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Rape by Fraud

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Joyce Short, who was the victim of deception, has argued that rape by fraud should be a crime. Pragmatically, the legal issues are the most important; but the moral aspects of the proposal are philosophically important. To set the context for the discussion and to avoid straw person attacks, those seriously arguing that rape by fraud should be a crime are focusing on significant fraud rather than absurd cases. To illustrate, a person who engages in hyperbole or falsely brags about how awesome they are would not be targets of such proposed laws. Rather, some of the concern is focused on cases such as Short’s in which a person engages in significant and sustained deception in order to gain sexual access to a person. Another example is the case of Abigail Finney. One of her boyfriend’s friends had sex with her by pretending to be her boyfriend. While the man was chided by the court, he was not convicted of any crime. From a legal standpoint, rape and assault tend to be narrowly defined so that using fraud, rather than force, is not a crime. From a moral standpoint, this seems problematic. One obvious argument for why the use of fraud to trick a person into assenting is wrong is based on the view that fraud is wrong. While the goal of the fraud does matter, fraud itself is generally immoral and hence using it to trick a person into assenting to sex would be immoral. Another obvious argument for the use of fraud being morally wring and one that also ties into the legal argument, is to draw an analogy between existing crimes of fraud and using fraud to trick a person into assenting to sex. While specific laws about fraud vary, the general idea is that the perpetrator intentionally deceives the victim with the intent of persuading the victim to part with property. One key aspect of fraud is that without the deceit, the person would not part with their property.  For example, if someone calls a victim and pretends to be an IRS agent in order to trick. . .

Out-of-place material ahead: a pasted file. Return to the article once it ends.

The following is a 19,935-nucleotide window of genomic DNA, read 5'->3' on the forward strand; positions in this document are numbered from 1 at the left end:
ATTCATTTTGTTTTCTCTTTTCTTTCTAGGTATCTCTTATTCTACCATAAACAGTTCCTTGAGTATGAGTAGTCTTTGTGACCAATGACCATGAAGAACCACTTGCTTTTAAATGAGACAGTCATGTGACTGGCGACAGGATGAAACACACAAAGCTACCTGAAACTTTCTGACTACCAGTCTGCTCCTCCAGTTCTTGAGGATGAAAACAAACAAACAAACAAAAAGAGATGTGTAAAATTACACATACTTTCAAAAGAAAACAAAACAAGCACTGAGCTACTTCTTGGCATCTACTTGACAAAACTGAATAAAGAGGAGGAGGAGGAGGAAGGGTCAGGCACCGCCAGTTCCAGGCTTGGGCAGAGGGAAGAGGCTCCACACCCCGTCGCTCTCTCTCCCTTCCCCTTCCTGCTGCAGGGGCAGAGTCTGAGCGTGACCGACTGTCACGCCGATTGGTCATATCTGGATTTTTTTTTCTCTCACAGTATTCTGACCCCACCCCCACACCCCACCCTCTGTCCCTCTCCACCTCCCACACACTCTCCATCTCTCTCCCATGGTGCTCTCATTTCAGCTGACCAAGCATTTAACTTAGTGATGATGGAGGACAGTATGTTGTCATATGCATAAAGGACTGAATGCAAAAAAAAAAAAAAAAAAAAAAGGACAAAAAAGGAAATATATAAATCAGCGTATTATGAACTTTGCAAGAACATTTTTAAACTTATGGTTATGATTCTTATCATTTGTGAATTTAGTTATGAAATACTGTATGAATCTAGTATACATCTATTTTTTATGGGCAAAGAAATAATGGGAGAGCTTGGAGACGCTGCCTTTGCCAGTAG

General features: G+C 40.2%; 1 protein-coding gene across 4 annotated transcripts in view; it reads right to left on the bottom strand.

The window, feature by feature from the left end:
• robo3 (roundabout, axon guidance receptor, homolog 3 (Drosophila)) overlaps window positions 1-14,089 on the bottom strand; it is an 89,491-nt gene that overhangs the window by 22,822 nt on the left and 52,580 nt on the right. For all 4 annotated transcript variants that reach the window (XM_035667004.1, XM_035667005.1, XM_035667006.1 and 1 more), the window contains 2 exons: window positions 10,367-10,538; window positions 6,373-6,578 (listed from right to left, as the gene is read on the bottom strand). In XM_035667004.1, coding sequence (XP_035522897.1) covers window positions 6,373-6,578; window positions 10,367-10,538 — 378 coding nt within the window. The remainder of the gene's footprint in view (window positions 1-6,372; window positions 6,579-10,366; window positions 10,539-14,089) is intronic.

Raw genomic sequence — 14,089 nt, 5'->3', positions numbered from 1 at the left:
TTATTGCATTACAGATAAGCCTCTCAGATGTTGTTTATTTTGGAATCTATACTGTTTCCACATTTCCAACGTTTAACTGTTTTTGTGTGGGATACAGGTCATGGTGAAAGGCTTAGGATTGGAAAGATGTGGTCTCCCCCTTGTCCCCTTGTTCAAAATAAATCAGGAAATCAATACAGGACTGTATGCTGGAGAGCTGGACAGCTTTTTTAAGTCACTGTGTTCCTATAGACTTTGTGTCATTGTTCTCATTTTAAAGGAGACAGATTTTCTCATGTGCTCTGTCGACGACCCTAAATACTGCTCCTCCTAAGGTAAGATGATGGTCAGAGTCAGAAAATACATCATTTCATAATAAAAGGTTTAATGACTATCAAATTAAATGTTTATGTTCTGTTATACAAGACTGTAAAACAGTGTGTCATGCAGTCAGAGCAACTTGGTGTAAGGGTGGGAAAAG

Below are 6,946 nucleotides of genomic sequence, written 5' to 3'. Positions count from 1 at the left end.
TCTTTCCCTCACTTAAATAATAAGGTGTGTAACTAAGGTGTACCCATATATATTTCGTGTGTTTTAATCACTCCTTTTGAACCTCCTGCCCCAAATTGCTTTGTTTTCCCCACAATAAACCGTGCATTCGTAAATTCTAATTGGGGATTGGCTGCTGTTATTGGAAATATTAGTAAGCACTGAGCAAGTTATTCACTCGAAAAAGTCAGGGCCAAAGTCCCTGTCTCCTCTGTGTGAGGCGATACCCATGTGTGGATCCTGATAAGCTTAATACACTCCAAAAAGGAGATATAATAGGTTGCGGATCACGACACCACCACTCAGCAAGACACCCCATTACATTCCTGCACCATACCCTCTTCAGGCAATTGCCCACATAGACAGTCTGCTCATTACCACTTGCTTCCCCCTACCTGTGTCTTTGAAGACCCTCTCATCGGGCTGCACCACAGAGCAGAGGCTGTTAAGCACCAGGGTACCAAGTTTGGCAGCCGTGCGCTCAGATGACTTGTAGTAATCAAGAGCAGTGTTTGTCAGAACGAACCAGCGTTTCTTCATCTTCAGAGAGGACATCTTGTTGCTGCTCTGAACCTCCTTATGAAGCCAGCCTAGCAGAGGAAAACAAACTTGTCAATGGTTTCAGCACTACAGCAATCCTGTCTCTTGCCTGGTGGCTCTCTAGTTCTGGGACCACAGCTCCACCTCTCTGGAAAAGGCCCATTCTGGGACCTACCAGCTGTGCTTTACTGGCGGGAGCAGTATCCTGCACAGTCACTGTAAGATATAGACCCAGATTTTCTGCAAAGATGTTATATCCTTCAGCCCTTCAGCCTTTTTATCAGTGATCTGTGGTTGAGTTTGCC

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News source: A Philosopher's Blog

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